Paper 100 Religion in Human Experience Page 1095
predicated on the discovery of selfhood accompanied by self-criticism—conscience, for conscience is really the criticism of oneself by one's own value-habits, personal ideals.
Religious experience is markedly influenced by physical health, inherited temperament, and social environment. But these temporal conditions do not inhibit inner spiritual progress by a soul dedicated to the doing of the will of the Father in heaven. There are present in all normal mortals certain innate drives toward growth and self-realization which function if they are not specifically inhibited. The certain technique of fostering this constitutive endowment of the potential of spiritual growth is to maintain an attitude of wholehearted devotion to supreme values.
Religion cannot be bestowed, received, loaned, learned, or lost. It is a personal experience which grows proportionally to the growing quest for final values. Cosmic growth thus attends on the accumulation of meanings and the ever-expanding elevation of values. But nobility itself is always an unconscious growth.
Religious habits of thinking and acting are contributory to the economy of spiritual growth. One can develop religious predispositions toward favorable reaction to spiritual stimuli, a sort of conditioned spiritual reflex. Habits which favor religious growth embrace cultivated sensitivity to divine values, recognition of religious living in others, reflective meditation on cosmic meanings, worshipful problem solving, sharing one's spiritual life with one's fellows, avoidance of selfishness, refusal to presume on divine mercy, living as in the presence of God. The factors of religious growth may be intentional, but the growth itself is unvaryingly unconscious.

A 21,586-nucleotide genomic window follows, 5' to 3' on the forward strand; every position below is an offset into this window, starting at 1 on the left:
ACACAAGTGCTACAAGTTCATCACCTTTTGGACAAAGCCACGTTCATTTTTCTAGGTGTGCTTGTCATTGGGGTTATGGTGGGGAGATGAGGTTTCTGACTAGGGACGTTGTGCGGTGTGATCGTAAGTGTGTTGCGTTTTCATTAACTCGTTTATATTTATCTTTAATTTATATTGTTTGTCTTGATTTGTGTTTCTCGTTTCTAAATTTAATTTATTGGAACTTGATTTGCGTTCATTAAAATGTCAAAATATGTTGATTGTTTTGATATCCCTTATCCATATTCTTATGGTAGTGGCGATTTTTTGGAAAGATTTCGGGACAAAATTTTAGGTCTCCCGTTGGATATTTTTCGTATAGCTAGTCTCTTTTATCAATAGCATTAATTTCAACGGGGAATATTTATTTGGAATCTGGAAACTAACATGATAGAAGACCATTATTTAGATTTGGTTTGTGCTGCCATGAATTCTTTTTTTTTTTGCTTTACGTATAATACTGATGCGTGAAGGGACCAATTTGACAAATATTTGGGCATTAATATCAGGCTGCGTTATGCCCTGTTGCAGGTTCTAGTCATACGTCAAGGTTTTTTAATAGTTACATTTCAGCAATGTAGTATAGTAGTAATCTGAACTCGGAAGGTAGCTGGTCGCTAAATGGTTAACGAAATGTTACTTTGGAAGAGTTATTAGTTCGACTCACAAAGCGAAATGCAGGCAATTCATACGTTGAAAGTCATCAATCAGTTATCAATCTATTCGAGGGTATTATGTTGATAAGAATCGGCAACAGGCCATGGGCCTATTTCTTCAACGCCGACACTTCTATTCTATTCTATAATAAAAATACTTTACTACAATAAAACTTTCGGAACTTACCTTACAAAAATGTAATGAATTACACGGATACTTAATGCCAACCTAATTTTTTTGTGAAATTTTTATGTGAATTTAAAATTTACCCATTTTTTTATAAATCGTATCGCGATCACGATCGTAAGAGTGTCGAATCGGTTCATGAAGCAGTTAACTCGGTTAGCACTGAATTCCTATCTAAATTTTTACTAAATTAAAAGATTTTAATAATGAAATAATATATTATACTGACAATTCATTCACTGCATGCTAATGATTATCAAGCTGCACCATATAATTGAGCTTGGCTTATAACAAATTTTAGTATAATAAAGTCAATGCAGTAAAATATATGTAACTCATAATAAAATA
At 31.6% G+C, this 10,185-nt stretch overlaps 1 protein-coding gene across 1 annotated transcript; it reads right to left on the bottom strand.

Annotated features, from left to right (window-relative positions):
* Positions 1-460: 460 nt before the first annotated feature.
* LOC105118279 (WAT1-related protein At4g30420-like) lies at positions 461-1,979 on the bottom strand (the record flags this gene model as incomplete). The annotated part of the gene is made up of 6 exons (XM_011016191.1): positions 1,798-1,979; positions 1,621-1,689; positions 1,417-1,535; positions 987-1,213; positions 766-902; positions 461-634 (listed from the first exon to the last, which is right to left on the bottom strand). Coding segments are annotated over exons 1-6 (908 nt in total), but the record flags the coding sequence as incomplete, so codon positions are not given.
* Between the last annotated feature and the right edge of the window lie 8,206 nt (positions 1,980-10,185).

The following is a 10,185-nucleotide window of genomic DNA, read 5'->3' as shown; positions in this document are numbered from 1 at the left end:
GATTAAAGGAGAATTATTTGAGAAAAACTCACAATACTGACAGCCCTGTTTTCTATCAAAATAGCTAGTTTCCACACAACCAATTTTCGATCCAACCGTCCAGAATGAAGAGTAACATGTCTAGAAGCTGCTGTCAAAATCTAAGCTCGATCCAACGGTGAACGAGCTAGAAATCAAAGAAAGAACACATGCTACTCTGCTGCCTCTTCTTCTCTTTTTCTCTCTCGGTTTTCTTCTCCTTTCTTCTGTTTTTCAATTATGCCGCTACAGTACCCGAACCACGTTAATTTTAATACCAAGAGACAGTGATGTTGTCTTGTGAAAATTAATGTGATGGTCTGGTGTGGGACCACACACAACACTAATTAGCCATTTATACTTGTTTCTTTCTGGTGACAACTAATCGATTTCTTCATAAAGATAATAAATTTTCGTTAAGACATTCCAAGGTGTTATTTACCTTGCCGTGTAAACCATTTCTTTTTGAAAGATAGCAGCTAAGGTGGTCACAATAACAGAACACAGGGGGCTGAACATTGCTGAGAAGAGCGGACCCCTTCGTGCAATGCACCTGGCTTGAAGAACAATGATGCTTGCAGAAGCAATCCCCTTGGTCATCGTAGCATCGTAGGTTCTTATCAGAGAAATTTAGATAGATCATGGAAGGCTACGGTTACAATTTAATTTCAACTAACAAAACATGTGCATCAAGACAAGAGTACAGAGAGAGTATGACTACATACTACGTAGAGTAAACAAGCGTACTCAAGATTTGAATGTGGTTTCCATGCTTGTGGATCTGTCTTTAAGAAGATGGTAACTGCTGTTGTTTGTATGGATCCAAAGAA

The unconscious nature of religious growth does not, however, signify that it is an activity functioning in the supposed subconscious realms of human intellect; rather does it signify creative activities in the superconscious levels of mortal mind. The experience of the realization of the reality of unconscious religious growth is the one positive proof of the functional existence of the superconsciousness.
2. SPIRITUAL GROWTH
Spiritual development depends, first, on the maintenance of a living spiritual connection with true spiritual forces and, second, on the continuous bearing of spiritual fruit: yielding the ministry to one's fellows of that which has been received from one's spiritual benefactors. Spiritual progress is predicated on intellectual recognition of spiritual poverty coupled with the self-consciousness of perfection-hunger, the desire to know God and be like him, the wholehearted purpose to do the will of the Father in heaven.
Spiritual growth is first an awakening to needs, next a discernment of meanings, and then a discovery of values. The evidence of true spiritual development consists in the exhibition of a human personality motivated by love, activated by unselfish ministry, and dominated by the wholehearted worship of the perfection ideals of divinity. And this entire experience constitutes the reality of religion as contrasted with mere theological beliefs.
Religion can progress to that level of experience whereon it becomes an enlightened and wise technique of spiritual reaction to the universe. Such a glorified religion can function on three levels of human personality: the intellectual, the